The kind, gentle approach to retaining new editors

Translate this post

Susan Hewitt, user:Invertzoo, of WikiProject:Gastropods
Susan Hewitt of WikiProject:Gastropods. Photo by Susan Hewitt. CC-0 1.0

At the Wikimedia Foundation, we’re developing a number of tools to improve editor retention, from a dramatically simpler editing interface to improved article feedback tools. But what if keeping new editors and helping them become productive long-term contributors were simpler than all that?
Susan Hewitt believes fostering a little wiki love and a sense of camaraderie will go a long way toward increasing new-editor retention. She is the informal den mother to WikiProject:Gastropods, one of the 2,000 WikiProjects on English Wikipedia organized by editors who share an affinity for a particular subject area and want to see the quality of those articles improved.
“[Wikipedia] is a very big place,” said Hewitt, who lives in New York City. “You start editing, it’s like you walked in off the street — it’s as big and echoey as Grand Central. It’s like an enormous hospital or an enormous high school, where you don’t know what’s going on, and you don’t know where you’re supposed to go, and you’re disoriented by it.”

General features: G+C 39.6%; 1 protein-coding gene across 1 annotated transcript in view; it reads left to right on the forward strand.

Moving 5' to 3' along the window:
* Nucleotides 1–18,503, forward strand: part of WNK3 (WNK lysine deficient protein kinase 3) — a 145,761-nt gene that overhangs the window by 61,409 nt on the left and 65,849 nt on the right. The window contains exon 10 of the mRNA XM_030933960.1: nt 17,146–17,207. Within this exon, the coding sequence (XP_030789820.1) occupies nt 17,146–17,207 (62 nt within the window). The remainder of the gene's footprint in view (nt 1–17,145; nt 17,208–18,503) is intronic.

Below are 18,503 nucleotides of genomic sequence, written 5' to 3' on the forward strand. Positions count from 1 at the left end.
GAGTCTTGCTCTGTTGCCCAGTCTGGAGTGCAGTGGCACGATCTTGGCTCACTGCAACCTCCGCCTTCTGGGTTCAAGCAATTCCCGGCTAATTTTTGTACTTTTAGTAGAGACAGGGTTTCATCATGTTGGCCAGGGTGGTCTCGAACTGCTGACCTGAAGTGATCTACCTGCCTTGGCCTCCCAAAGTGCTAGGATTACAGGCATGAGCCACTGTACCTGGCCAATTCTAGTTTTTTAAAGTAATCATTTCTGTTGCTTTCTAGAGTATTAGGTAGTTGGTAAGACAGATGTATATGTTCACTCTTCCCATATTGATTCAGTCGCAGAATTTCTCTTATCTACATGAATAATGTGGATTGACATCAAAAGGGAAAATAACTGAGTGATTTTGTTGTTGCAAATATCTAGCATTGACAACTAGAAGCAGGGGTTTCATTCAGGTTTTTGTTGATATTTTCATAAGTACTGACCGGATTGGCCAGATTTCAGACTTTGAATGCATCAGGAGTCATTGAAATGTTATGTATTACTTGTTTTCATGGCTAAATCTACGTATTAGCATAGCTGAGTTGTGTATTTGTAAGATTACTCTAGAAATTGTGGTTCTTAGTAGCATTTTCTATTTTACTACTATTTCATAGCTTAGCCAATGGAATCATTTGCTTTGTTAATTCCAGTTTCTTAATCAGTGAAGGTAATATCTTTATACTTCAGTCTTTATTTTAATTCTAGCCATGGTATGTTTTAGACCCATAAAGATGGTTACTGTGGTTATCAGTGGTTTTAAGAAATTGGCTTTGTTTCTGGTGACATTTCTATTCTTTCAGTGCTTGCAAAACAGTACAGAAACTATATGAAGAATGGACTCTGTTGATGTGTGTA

According to Hewitt, technological tools are vital to improving the editing experience and she expressed gratitude to MediaWiki developers, paid and volunteer, who consistently improve the editing experience. But the question of human interactions remains even after the code is deployed. We should approach each other on Wikipedia, she said, “with this attitude which is kind, considerate, warm, appreciative, thankful and gentle. It’s just like everyday life. This is a really amazing project, there’s a lot of people working on it, and in a sort of vague way they know you’ve got to try to be polite.”
She has developed a system for welcoming new editors to the project and she has become adept at marshaling their strengths for improving Wikipedia. She uses AlexNewArtBot to monitor new articles related to gastropods, one of the largest taxonomic classes on the planet and better known as snails and slugs. When she sees an unfamiliar new editor, she drops by their talk page with a colorful template and words of encouragement. She invites editors to participate in the WikiProject using an array of pictures and barnstars, like a deep water sea snail in the genus Guildfordia or the luminous Janolus fuscus.
Her methods are paying off.